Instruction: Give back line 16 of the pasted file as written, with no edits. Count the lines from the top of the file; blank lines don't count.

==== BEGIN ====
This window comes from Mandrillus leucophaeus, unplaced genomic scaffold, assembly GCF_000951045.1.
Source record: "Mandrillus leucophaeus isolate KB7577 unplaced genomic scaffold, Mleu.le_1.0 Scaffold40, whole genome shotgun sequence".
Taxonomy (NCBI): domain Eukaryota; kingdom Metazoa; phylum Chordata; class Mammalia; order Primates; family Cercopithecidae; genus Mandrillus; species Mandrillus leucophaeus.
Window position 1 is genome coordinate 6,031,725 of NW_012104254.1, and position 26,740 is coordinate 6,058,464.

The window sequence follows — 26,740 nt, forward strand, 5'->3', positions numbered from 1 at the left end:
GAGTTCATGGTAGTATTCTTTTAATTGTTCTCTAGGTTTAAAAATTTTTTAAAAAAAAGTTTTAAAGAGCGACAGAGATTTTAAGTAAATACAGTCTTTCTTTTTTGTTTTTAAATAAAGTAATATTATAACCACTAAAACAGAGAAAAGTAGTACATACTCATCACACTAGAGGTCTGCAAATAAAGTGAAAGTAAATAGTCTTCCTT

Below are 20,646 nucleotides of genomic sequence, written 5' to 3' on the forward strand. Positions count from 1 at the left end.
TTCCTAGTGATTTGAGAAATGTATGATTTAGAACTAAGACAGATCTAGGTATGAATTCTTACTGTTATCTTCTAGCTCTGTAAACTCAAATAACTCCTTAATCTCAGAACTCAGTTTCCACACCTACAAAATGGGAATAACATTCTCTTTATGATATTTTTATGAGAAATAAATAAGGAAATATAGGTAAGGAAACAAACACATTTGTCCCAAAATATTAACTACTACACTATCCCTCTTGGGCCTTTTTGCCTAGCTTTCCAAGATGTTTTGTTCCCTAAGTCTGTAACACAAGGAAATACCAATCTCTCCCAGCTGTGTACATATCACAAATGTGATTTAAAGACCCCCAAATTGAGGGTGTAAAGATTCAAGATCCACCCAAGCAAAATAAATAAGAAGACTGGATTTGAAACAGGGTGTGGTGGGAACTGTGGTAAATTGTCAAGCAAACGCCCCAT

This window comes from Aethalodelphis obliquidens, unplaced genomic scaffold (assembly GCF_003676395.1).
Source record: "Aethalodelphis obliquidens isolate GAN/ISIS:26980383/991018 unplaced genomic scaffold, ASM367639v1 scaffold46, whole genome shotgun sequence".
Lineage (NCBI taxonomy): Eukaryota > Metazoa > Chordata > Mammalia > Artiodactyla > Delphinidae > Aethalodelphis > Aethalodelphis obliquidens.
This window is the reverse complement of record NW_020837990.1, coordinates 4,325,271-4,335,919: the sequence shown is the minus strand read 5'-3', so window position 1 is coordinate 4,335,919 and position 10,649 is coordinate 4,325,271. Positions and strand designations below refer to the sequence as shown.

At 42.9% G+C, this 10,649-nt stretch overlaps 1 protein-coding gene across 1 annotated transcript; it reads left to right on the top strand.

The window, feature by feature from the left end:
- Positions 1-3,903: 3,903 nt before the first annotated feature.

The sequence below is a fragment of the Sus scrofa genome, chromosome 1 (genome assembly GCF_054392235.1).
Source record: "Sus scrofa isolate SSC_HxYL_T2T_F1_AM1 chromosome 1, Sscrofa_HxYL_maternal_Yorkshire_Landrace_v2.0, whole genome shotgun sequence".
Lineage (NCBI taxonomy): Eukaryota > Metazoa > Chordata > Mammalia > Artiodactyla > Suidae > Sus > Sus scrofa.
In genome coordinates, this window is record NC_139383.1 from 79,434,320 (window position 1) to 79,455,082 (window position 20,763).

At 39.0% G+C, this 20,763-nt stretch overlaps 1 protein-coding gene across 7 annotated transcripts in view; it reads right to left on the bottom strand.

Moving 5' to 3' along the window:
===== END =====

The sequence below is a fragment of the Sus scrofa genome, chromosome 1 (genome assembly GCF_054392235.1).